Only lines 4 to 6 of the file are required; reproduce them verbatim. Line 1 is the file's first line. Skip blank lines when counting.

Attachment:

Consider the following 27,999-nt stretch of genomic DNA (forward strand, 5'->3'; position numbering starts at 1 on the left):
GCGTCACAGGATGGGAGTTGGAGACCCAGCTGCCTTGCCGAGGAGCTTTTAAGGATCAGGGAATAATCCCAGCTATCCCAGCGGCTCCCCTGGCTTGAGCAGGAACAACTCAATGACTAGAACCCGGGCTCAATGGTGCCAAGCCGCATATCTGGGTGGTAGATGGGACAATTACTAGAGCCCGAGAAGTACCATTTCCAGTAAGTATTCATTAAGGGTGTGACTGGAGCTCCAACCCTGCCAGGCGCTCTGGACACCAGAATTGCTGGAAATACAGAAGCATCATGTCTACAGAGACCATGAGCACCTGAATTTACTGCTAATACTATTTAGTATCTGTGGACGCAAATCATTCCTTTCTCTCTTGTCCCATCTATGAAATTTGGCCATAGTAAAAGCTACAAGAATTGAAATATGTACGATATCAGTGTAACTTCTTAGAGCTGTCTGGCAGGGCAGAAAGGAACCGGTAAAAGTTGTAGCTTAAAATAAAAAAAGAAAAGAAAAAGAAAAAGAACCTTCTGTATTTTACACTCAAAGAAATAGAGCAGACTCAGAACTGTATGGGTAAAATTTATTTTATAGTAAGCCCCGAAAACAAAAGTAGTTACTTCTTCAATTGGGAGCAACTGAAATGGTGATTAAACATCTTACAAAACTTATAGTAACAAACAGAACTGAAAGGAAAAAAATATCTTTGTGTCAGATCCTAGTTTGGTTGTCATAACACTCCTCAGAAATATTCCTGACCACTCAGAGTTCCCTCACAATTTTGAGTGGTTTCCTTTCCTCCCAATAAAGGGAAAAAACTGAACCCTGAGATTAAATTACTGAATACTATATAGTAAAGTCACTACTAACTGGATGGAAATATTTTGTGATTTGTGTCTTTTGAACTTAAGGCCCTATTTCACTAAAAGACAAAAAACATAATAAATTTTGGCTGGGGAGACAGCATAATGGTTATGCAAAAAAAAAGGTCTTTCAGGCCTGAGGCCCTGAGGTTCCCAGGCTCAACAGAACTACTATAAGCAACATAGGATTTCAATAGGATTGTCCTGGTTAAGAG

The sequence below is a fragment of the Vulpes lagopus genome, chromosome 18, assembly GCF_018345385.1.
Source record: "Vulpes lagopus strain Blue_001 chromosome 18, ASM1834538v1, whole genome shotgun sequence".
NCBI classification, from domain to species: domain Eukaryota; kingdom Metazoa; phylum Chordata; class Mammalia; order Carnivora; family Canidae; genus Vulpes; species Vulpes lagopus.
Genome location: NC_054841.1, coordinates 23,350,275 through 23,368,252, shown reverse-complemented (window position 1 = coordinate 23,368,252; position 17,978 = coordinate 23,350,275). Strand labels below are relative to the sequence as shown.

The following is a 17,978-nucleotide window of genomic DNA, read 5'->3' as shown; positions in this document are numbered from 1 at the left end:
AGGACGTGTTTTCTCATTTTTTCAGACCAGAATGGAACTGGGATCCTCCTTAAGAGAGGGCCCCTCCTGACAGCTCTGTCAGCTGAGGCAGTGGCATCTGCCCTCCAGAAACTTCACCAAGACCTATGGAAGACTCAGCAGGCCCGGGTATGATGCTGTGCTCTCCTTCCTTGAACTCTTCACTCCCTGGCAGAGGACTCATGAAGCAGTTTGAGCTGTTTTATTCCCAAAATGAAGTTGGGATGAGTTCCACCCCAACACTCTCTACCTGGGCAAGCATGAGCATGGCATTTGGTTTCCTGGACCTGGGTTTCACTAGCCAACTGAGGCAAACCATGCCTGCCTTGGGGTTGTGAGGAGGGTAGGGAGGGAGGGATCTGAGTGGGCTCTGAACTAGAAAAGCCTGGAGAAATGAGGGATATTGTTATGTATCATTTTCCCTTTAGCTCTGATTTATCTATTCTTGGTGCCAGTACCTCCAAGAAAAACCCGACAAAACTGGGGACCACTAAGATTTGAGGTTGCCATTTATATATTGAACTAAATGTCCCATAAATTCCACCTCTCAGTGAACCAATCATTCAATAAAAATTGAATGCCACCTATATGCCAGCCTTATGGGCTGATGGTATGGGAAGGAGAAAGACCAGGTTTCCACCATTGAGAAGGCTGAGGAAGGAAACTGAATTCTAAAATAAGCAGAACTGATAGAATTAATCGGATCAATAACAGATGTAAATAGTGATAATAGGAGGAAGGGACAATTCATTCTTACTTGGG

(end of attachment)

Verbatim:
Source record: "Vulpes lagopus strain Blue_001 chromosome 18, ASM1834538v1, whole genome shotgun sequence".
NCBI classification, from domain to species: domain Eukaryota; kingdom Metazoa; phylum Chordata; class Mammalia; order Carnivora; family Canidae; genus Vulpes; species Vulpes lagopus.
Genome location: NC_054841.1, coordinates 23,350,275 through 23,368,252, shown reverse-complemented (window position 1 = coordinate 23,368,252; position 17,978 = coordinate 23,350,275). Strand labels below are relative to the sequence as shown.